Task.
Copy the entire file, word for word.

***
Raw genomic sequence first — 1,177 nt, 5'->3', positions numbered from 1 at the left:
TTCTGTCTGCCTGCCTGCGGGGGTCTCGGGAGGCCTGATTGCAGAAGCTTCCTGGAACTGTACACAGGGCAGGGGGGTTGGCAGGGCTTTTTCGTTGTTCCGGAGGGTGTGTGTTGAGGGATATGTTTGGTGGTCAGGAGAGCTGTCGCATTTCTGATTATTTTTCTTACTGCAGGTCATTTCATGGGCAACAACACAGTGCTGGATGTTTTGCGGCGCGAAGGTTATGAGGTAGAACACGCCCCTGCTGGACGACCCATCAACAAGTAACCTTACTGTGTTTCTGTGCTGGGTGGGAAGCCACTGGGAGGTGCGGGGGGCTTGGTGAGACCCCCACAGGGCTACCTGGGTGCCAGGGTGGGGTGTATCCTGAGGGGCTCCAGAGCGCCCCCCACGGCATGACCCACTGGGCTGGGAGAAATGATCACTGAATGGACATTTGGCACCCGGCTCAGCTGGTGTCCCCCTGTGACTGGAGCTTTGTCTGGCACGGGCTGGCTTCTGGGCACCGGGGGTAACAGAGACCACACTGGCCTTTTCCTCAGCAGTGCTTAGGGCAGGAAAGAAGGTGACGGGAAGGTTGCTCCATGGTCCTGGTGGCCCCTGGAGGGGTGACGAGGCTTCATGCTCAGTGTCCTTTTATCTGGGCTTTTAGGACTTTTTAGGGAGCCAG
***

Raw genomic sequence first — 1,177 nt, 5'->3', positions numbered from 1 at the left:
TTCTGTCTGCCTGCCTGCGGGGGTCTCGGGAGGCCTGATTGCAGAAGCTTCCTGGAACTGTACACAGGGCAGGGGGGTTGGCAGGGCTTTTTCGTTGTTCCGGAGGGTGTGTGTTGAGGGATATGTTTGGTGGTCAGGAGAGCTGTCGCATTTCTGATTATTTTTCTTACTGCAGGTCATTTCATGGGCAACAACACAGTGCTGGATGTTTTGCGGCGCGAAGGTTATGAGGTAGAACACGCCCCTGCTGGACGACCCATCAACAAGTAACCTTACTGTGTTTCTGTGCTGGGTGGGAAGCCACTGGGAGGTGCGGGGGGCTTGGTGAGACCCCCACAGGGCTACCTGGGTGCCAGGGTGGGGTGTATCCTGAGGGGCTCCAGAGCGCCCCCCACGGCATGACCCACTGGGCTGGGAGAAATGATCACTGAATGGACATTTGGCACCCGGCTCAGCTGGTGTCCCCCTGTGACTGGAGCTTTGTCTGGCACGGGCTGGCTTCTGGGCACCGGGGGTAACAGAGACCACACTGGCCTTTTCCTCAGCAGTGCTTAGGGCAGGAAAGAAGGTGACGGGAAGGTTGCTCCATGGTCCTGGTGGCCCCTGGAGGGGTGACGAGGCTTCATGCTCAGTGTCCTTTTATCTGGGCTTTTAGGACTTTTTAGGGAGCCAG